Microsoft Thailand and the Population and Community Development Association (PDA), a well-known NGO in Thailand, has kicked off the ’Chumchon Dot Net’ project to establish 20 Community Technology Skills Centers for villagers in Thailand’s Northeast region.
Started in March, the project aims to provide information technology (IT) access and training to villagers—allowing them to learn new IT skills and boost their income opportunities. Approximately eight million people in Thailand live on less than two dollars a day. They reside mainly in the Northeastern part of Thailand, also known as the Isan Region. Over 80 percent of these people are rice farmers who depend on good weather for a fair harvest, resulting in erratic income.
The poverty situation is worsened by the increasing migration of people from these regions to urban centers, especially Bangkok. This has resulted in less able-bodied men and women available to tend the crops, thereby perpetuating the cycle of poverty.
The project will train more than 1700 farmers and youths. A web portal was designed to link at least 10 websites created and maintained by the villages to provide information that will facilitate the buying and selling of goods in the surrounding communities. Microsoft and PDA aim to increase the villagers’ income by at least 20 percent after the first 12 months.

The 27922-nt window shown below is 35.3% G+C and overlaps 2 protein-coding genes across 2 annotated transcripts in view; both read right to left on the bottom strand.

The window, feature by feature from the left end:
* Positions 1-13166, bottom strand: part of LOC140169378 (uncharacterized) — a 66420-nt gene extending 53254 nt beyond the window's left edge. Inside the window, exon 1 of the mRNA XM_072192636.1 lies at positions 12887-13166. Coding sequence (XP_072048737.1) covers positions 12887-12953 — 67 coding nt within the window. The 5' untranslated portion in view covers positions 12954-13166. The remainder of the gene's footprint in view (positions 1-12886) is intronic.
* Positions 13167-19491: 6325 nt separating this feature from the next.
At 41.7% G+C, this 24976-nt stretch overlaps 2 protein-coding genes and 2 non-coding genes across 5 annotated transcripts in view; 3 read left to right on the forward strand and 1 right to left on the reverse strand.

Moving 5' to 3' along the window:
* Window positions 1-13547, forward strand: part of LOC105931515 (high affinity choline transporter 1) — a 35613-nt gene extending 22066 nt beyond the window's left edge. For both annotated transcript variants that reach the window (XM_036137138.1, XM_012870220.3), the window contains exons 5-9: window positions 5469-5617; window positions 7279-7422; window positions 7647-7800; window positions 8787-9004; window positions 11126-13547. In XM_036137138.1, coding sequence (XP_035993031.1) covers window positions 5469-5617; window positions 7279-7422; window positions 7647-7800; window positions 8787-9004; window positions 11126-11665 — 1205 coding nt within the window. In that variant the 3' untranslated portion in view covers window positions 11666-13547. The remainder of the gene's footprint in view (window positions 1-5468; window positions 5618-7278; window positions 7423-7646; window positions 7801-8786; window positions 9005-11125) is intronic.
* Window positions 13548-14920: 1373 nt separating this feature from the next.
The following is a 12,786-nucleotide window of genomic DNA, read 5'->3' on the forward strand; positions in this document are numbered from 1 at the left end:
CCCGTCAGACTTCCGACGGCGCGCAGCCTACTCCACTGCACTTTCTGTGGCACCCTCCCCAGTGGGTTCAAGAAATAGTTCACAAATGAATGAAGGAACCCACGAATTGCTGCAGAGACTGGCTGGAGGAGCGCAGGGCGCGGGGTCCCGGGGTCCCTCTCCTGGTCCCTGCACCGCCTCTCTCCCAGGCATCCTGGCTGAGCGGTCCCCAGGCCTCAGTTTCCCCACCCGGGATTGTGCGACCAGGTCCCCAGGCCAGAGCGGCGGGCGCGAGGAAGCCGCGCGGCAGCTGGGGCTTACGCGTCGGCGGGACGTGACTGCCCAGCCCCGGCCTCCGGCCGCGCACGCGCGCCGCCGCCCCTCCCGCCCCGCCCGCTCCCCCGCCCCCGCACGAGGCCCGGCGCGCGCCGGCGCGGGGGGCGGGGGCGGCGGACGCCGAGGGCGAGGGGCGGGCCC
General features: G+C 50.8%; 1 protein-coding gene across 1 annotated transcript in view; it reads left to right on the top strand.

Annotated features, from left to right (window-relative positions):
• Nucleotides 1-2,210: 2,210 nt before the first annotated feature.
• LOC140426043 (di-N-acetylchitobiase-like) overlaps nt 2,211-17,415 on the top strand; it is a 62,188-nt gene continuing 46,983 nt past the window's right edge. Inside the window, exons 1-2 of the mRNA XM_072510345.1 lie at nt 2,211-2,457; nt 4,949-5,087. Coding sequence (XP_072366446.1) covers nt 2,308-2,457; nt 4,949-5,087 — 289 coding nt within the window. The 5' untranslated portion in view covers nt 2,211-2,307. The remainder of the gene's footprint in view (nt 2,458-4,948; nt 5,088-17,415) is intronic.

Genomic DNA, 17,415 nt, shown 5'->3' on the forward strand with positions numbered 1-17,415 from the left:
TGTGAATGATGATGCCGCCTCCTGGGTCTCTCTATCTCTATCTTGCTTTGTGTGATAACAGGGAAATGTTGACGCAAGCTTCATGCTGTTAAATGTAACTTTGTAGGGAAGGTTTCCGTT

An organic farmer, Mr Wanchai Soiprapai, is one of the participants of the Chumchon Dot Net project in his village. He had moved from Bangkok to the Nongkratum village in Buriram to become a farmer after suffering health problems while working in the city. “I have been interested in computers and IT for more than 20 years and IT is a tool to for me to succeed in organic farming. I need to have access to information such as effective fertilizer-soil formula, right plant species and updated information from agriculture agencies,” he said.
Through this project, Microsoft strives to boost the IT capabilities of the people in the region, facilitate e-commerce and expand market opportunities to help alleviate some of the economic hardships endured by the villagers.